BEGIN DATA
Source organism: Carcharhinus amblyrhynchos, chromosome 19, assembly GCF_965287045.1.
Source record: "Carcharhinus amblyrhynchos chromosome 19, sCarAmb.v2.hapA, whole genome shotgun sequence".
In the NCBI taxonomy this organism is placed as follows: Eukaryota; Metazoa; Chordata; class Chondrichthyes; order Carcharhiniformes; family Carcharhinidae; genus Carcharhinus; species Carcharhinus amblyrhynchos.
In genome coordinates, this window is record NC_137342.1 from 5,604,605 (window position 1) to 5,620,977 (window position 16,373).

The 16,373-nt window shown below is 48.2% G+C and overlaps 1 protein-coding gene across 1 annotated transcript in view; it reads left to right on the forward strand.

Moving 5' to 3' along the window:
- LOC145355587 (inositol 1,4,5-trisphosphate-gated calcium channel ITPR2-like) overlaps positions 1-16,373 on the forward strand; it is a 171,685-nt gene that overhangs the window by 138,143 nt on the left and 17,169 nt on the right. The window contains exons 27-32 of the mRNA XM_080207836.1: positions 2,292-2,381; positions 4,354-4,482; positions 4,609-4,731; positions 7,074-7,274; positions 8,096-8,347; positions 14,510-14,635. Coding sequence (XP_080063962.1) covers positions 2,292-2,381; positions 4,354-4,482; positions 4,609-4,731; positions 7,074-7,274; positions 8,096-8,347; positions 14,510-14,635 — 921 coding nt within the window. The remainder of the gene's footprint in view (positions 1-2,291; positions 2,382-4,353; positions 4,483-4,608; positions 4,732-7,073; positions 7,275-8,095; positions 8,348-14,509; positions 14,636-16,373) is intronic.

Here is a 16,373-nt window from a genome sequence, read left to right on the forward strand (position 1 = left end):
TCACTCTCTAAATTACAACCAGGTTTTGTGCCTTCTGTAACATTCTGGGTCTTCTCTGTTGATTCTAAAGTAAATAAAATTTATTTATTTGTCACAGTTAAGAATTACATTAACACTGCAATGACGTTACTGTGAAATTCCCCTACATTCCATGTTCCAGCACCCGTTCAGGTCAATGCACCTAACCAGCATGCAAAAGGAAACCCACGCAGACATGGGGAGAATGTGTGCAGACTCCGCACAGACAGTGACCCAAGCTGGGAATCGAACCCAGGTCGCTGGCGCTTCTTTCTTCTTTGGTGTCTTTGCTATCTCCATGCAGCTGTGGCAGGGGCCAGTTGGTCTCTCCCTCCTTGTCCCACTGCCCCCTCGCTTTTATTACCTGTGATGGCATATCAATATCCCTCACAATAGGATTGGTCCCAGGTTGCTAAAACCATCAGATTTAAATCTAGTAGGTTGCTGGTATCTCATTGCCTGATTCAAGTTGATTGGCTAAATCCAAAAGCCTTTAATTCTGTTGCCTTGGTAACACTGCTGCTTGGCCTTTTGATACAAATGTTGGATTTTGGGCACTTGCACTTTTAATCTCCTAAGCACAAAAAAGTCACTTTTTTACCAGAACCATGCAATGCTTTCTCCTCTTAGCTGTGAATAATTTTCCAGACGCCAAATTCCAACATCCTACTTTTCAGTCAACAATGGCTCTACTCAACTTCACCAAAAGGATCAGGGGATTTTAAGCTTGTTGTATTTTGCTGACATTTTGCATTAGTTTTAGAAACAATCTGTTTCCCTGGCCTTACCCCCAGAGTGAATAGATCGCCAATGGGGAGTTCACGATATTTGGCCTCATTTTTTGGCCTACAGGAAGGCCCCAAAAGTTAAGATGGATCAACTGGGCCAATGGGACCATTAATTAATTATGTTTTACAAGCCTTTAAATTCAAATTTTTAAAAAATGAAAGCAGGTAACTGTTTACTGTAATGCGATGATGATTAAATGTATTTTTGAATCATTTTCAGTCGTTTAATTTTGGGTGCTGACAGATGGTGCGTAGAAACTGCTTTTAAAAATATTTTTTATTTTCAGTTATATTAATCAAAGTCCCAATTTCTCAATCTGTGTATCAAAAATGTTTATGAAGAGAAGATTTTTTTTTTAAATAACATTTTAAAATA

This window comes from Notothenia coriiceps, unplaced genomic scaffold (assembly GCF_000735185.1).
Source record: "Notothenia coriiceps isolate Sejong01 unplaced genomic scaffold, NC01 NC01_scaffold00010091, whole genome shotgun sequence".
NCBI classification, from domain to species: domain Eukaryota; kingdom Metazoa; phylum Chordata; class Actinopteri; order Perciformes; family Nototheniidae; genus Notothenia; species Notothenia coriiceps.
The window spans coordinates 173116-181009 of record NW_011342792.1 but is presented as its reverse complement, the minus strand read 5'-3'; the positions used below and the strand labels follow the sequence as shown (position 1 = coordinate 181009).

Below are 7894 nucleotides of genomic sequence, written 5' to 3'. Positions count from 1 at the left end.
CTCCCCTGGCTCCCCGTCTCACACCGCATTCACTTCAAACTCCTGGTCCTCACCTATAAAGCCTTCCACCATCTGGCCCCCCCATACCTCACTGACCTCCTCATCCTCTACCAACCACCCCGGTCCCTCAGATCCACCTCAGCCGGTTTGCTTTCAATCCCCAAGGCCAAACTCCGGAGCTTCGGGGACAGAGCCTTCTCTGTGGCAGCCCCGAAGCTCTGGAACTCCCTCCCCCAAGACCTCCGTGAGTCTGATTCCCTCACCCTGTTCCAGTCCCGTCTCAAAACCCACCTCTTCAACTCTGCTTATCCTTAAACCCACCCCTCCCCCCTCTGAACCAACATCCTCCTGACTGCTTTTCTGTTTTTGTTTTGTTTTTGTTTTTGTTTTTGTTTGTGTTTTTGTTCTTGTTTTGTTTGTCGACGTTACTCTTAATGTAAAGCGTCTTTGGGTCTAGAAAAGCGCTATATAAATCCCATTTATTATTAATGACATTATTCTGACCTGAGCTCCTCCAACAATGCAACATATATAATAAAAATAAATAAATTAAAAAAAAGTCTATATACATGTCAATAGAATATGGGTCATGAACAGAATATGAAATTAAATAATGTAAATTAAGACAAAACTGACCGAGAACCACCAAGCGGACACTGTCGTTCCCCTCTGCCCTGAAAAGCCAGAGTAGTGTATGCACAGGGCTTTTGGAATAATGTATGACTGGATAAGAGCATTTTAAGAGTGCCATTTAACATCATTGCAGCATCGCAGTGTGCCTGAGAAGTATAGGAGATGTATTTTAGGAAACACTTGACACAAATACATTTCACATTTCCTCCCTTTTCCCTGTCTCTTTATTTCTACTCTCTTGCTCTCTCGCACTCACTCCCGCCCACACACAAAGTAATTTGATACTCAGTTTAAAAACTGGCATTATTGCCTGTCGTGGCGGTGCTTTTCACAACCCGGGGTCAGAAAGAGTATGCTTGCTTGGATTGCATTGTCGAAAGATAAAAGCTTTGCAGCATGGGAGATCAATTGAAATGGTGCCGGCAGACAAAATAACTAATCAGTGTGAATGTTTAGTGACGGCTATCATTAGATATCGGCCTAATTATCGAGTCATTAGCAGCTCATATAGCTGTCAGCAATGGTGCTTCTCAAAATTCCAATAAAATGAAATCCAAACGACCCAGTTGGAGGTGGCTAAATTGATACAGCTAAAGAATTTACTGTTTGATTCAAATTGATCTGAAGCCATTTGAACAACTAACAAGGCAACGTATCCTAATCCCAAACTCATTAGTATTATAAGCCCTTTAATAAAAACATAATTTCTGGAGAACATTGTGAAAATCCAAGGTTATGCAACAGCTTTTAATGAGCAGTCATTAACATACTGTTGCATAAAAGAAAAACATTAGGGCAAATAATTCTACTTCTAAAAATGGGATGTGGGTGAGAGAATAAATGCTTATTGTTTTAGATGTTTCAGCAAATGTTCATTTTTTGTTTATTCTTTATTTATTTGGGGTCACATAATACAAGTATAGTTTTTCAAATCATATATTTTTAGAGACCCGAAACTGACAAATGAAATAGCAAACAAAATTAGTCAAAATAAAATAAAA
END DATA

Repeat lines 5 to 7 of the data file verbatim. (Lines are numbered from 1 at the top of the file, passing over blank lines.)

The 16,373-nt window shown below is 48.2% G+C and overlaps 1 protein-coding gene across 1 annotated transcript in view; it reads left to right on the forward strand.

Moving 5' to 3' along the window:
- LOC145355587 (inositol 1,4,5-trisphosphate-gated calcium channel ITPR2-like) overlaps positions 1-16,373 on the forward strand; it is a 171,685-nt gene that overhangs the window by 138,143 nt on the left and 17,169 nt on the right. The window contains exons 27-32 of the mRNA XM_080207836.1: positions 2,292-2,381; positions 4,354-4,482; positions 4,609-4,731; positions 7,074-7,274; positions 8,096-8,347; positions 14,510-14,635. Coding sequence (XP_080063962.1) covers positions 2,292-2,381; positions 4,354-4,482; positions 4,609-4,731; positions 7,074-7,274; positions 8,096-8,347; positions 14,510-14,635 — 921 coding nt within the window. The remainder of the gene's footprint in view (positions 1-2,291; positions 2,382-4,353; positions 4,483-4,608; positions 4,732-7,073; positions 7,275-8,095; positions 8,348-14,509; positions 14,636-16,373) is intronic.